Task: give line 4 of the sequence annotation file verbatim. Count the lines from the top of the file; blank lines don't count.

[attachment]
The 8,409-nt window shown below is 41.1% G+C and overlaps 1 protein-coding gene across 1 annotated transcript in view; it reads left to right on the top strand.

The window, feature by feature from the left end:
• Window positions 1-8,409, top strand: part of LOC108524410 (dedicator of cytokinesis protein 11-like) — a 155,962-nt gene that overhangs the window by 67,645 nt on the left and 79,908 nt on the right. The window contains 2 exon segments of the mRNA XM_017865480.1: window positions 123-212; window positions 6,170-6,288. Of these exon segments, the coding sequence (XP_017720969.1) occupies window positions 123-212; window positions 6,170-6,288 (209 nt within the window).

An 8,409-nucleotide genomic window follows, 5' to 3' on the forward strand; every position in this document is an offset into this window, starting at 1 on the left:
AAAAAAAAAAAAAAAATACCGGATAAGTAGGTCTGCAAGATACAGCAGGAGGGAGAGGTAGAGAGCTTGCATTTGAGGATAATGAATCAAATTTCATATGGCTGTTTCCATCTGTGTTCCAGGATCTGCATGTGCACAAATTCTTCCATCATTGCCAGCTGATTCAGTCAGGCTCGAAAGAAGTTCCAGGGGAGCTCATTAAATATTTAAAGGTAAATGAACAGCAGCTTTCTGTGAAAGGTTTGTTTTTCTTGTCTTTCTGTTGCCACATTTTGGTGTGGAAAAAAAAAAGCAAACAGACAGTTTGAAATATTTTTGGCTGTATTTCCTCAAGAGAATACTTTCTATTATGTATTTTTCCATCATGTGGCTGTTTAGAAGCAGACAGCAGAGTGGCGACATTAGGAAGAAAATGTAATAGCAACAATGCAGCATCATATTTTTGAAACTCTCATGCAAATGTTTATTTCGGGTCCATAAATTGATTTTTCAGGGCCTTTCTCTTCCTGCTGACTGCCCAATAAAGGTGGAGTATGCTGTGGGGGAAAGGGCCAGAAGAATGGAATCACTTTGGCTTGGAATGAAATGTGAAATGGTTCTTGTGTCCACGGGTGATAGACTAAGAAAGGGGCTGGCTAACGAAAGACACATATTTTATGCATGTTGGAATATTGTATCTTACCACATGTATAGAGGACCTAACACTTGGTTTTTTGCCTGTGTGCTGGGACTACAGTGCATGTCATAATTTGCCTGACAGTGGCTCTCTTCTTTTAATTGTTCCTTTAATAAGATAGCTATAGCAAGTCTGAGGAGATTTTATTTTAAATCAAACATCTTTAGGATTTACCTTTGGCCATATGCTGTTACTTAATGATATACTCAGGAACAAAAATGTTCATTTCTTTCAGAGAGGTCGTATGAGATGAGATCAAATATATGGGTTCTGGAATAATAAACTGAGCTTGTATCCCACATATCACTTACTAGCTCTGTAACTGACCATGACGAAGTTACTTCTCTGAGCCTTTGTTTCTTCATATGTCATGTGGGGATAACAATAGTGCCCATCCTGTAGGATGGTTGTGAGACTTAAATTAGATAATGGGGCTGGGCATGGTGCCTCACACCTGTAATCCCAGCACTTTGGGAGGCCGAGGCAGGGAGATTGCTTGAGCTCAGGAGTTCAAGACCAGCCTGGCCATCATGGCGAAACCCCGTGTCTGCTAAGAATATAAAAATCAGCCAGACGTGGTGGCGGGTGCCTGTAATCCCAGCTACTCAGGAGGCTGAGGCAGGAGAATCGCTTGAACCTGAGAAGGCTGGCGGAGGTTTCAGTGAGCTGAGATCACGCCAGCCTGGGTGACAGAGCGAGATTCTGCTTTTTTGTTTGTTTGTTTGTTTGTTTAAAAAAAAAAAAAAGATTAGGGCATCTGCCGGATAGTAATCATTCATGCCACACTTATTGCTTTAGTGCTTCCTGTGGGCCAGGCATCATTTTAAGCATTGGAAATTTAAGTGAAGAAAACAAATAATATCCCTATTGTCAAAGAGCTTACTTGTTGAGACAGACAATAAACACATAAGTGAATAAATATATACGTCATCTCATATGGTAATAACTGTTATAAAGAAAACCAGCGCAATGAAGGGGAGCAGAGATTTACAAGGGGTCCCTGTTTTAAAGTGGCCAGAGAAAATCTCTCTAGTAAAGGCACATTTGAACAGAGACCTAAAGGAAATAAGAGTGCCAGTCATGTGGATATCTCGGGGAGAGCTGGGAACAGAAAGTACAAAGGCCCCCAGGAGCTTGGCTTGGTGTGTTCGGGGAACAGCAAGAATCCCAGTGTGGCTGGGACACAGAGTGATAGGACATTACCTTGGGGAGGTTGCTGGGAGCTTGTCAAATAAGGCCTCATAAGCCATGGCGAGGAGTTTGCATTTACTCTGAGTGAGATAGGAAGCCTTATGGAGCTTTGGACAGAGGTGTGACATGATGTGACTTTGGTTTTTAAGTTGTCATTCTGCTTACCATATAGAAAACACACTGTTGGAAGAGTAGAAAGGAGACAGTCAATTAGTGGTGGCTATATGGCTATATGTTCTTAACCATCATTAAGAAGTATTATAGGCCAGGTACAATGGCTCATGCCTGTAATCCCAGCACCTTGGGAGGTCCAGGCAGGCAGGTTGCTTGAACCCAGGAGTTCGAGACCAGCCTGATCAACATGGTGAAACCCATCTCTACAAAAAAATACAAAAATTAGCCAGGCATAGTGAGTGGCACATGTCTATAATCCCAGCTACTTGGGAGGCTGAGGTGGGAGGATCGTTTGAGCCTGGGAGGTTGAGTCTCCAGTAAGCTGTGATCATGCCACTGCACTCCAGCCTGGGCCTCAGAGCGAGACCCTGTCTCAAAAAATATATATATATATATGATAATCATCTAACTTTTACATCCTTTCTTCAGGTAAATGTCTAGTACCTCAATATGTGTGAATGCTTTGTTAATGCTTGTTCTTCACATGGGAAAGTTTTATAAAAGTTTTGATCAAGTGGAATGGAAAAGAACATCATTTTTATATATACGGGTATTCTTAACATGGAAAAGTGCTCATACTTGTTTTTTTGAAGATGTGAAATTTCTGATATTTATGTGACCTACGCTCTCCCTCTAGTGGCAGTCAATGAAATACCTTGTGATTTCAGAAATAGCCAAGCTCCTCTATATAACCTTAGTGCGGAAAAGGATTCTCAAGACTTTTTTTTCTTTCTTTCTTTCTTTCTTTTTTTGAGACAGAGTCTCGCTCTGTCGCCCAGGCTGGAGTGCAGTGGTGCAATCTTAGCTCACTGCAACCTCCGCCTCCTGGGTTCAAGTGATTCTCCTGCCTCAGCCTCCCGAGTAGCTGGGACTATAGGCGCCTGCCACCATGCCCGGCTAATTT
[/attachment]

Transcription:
An 8,409-nucleotide genomic window follows, 5' to 3' on the forward strand; every position in this document is an offset into this window, starting at 1 on the left: